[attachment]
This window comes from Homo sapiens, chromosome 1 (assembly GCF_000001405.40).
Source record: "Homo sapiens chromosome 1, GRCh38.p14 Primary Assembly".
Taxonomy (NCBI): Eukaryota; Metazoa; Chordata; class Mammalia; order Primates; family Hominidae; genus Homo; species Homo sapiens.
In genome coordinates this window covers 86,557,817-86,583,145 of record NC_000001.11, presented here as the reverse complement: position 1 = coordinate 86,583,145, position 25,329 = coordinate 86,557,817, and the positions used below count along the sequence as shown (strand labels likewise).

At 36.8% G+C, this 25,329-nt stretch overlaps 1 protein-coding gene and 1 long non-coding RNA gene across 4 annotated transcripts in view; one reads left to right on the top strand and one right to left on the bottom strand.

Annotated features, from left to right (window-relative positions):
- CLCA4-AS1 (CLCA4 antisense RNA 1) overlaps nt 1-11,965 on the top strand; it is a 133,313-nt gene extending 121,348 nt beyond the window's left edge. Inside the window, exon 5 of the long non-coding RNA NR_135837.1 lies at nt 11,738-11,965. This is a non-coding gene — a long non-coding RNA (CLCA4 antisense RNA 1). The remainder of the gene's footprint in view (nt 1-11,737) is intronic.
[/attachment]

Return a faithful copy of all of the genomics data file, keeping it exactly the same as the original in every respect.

This window comes from Homo sapiens, chromosome 1 (assembly GCF_000001405.40).
Source record: "Homo sapiens chromosome 1, GRCh38.p14 Primary Assembly".
Taxonomy (NCBI): Eukaryota; Metazoa; Chordata; class Mammalia; order Primates; family Hominidae; genus Homo; species Homo sapiens.
In genome coordinates this window covers 86,557,817-86,583,145 of record NC_000001.11, presented here as the reverse complement: position 1 = coordinate 86,583,145, position 25,329 = coordinate 86,557,817, and the positions used below count along the sequence as shown (strand labels likewise).

At 36.8% G+C, this 25,329-nt stretch overlaps 1 protein-coding gene and 1 long non-coding RNA gene across 4 annotated transcripts in view; one reads left to right on the top strand and one right to left on the bottom strand.

Annotated features, from left to right (window-relative positions):
- CLCA4-AS1 (CLCA4 antisense RNA 1) overlaps nt 1-11,965 on the top strand; it is a 133,313-nt gene extending 121,348 nt beyond the window's left edge. Inside the window, exon 5 of the long non-coding RNA NR_135837.1 lies at nt 11,738-11,965. This is a non-coding gene — a long non-coding RNA (CLCA4 antisense RNA 1). The remainder of the gene's footprint in view (nt 1-11,737) is intronic.